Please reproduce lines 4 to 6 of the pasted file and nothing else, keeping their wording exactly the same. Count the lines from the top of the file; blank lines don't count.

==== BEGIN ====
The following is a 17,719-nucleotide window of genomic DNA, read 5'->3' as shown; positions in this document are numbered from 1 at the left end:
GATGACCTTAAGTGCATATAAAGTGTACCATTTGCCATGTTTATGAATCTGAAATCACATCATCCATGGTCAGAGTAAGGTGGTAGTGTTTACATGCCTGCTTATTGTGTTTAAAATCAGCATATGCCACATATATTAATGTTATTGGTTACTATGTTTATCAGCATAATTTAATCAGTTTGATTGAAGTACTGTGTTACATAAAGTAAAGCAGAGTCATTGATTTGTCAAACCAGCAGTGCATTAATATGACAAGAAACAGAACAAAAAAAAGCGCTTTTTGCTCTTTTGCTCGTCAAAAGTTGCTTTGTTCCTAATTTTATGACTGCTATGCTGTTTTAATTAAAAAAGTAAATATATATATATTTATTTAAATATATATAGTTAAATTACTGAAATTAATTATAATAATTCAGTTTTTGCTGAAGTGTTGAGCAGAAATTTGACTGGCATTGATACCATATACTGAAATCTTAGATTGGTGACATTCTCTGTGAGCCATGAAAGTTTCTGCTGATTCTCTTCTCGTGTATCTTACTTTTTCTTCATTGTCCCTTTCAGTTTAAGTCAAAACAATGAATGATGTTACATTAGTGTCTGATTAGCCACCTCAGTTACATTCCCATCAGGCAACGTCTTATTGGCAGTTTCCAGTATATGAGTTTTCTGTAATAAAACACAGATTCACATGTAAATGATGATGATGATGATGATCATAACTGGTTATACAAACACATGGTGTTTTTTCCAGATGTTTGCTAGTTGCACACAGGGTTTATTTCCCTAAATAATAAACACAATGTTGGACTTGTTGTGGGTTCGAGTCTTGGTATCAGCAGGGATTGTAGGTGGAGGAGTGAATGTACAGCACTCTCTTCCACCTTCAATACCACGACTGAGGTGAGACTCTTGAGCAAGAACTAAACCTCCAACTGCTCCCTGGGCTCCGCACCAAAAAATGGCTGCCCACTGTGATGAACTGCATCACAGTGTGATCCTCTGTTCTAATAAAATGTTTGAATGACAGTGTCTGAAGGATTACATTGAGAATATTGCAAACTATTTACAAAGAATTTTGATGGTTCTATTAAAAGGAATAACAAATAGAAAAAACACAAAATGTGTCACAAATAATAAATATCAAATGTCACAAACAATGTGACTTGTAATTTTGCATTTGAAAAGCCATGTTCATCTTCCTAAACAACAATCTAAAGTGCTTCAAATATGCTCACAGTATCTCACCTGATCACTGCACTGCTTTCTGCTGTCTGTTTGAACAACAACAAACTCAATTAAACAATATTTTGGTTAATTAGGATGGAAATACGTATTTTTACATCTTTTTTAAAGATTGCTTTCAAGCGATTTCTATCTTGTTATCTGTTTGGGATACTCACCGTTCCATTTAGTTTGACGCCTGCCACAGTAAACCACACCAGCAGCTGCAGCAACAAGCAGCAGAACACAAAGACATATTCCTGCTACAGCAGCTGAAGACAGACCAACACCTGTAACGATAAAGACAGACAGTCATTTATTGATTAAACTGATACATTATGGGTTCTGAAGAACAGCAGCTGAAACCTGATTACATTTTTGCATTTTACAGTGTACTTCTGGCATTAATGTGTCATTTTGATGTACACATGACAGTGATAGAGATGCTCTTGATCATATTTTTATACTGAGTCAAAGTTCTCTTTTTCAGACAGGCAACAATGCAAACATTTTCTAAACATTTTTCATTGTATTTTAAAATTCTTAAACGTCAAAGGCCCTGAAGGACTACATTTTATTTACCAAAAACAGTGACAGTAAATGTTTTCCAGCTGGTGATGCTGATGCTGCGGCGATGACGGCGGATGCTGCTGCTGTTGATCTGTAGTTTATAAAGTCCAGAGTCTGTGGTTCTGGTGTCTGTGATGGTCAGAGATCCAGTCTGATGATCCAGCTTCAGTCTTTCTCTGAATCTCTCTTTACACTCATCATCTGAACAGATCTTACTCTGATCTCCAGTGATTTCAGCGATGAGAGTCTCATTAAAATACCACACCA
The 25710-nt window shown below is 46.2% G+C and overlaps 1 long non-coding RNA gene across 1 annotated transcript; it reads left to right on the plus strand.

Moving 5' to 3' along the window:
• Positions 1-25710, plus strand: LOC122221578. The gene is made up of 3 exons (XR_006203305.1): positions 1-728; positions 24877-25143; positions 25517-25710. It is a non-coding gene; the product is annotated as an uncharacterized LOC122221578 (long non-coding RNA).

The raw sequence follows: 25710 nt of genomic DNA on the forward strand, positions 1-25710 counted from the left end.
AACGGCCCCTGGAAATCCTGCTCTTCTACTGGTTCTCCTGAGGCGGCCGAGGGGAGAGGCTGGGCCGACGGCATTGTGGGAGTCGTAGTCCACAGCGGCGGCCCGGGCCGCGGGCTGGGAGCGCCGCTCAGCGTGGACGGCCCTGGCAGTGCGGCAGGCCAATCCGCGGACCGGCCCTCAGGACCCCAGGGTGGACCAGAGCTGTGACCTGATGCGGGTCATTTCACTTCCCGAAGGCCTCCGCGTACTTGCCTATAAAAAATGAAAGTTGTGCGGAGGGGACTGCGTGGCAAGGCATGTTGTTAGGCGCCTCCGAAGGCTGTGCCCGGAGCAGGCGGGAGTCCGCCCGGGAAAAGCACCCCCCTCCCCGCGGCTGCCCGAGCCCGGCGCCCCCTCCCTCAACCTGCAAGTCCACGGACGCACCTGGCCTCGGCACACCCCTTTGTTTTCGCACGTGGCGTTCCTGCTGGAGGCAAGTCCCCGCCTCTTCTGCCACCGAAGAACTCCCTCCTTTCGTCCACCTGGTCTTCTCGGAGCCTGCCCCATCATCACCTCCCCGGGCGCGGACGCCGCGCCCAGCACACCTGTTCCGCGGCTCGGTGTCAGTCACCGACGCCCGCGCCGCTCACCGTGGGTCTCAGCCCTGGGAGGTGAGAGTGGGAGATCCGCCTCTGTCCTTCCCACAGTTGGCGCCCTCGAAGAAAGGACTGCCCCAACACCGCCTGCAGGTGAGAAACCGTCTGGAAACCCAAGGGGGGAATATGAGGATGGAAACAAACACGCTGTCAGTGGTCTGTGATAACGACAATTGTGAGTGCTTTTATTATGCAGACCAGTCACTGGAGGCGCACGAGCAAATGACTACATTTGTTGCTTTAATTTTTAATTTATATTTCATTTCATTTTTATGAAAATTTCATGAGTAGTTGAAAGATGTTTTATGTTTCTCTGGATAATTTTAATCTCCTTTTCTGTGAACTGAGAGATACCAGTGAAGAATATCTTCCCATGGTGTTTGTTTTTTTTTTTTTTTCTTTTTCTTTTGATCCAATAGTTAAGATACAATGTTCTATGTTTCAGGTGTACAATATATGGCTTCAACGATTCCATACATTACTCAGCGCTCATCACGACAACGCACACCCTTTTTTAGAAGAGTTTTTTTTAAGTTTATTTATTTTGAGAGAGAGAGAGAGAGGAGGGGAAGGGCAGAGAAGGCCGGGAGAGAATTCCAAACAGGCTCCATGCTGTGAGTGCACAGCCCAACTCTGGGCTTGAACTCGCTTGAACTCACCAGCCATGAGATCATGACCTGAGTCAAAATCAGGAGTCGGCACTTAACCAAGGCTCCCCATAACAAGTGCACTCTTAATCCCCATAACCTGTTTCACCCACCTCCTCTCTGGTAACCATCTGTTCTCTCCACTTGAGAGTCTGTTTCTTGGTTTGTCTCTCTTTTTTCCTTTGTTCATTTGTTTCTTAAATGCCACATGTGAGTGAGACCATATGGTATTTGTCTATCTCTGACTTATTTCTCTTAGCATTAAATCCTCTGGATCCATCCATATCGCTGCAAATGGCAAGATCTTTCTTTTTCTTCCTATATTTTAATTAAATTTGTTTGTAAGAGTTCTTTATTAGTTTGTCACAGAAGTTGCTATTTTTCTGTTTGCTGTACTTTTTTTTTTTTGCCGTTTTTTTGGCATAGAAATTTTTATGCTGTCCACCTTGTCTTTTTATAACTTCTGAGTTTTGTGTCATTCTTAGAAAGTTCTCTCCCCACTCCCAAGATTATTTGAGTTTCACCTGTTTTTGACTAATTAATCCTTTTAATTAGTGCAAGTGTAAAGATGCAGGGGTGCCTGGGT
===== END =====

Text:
Moving 5' to 3' along the window:
• Positions 1-25710, plus strand: LOC122221578. The gene is made up of 3 exons (XR_006203305.1): positions 1-728; positions 24877-25143; positions 25517-25710. It is a non-coding gene; the product is annotated as an uncharacterized LOC122221578 (long non-coding RNA).

The raw sequence follows: 25710 nt of genomic DNA on the forward strand, positions 1-25710 counted from the left end.